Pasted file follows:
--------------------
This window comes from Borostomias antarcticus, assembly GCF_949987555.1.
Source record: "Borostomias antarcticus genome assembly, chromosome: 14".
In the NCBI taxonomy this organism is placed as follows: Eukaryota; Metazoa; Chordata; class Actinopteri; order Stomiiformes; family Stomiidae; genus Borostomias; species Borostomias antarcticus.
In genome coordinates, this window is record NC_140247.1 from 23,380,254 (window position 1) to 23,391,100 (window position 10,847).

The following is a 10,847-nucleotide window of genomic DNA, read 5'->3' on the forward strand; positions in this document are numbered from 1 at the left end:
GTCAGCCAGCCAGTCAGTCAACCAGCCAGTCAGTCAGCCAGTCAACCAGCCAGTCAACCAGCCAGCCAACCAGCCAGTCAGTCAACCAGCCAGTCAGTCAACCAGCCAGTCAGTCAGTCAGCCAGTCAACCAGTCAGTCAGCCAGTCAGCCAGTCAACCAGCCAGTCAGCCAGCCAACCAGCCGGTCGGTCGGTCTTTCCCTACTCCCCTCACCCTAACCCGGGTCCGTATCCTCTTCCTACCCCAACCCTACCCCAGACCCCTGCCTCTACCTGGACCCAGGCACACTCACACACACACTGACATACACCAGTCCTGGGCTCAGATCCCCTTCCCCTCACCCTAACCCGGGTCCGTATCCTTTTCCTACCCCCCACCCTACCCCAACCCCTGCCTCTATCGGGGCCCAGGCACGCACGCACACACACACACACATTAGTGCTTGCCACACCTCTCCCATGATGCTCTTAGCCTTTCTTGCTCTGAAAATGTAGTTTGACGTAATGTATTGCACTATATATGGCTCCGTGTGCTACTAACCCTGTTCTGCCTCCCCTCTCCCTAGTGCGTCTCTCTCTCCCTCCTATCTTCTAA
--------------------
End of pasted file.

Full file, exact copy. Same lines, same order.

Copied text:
This window comes from Borostomias antarcticus, assembly GCF_949987555.1.
Source record: "Borostomias antarcticus genome assembly, chromosome: 14".
In the NCBI taxonomy this organism is placed as follows: Eukaryota; Metazoa; Chordata; class Actinopteri; order Stomiiformes; family Stomiidae; genus Borostomias; species Borostomias antarcticus.
In genome coordinates, this window is record NC_140247.1 from 23,380,254 (window position 1) to 23,391,100 (window position 10,847).

The following is a 10,847-nucleotide window of genomic DNA, read 5'->3' on the forward strand; positions in this document are numbered from 1 at the left end:
GTCAGCCAGCCAGTCAGTCAACCAGCCAGTCAGTCAGCCAGTCAACCAGCCAGTCAACCAGCCAGCCAACCAGCCAGTCAGTCAACCAGCCAGTCAGTCAACCAGCCAGTCAGTCAGTCAGCCAGTCAACCAGTCAGTCAGCCAGTCAGCCAGTCAACCAGCCAGTCAGCCAGCCAACCAGCCGGTCGGTCGGTCTTTCCCTACTCCCCTCACCCTAACCCGGGTCCGTATCCTCTTCCTACCCCAACCCTACCCCAGACCCCTGCCTCTACCTGGACCCAGGCACACTCACACACACACTGACATACACCAGTCCTGGGCTCAGATCCCCTTCCCCTCACCCTAACCCGGGTCCGTATCCTTTTCCTACCCCCCACCCTACCCCAACCCCTGCCTCTATCGGGGCCCAGGCACGCACGCACACACACACACACATTAGTGCTTGCCACACCTCTCCCATGATGCTCTTAGCCTTTCTTGCTCTGAAAATGTAGTTTGACGTAATGTATTGCACTATATATGGCTCCGTGTGCTACTAACCCTGTTCTGCCTCCCCTCTCCCTAGTGCGTCTCTCTCTCCCTCCTATCTTCTAA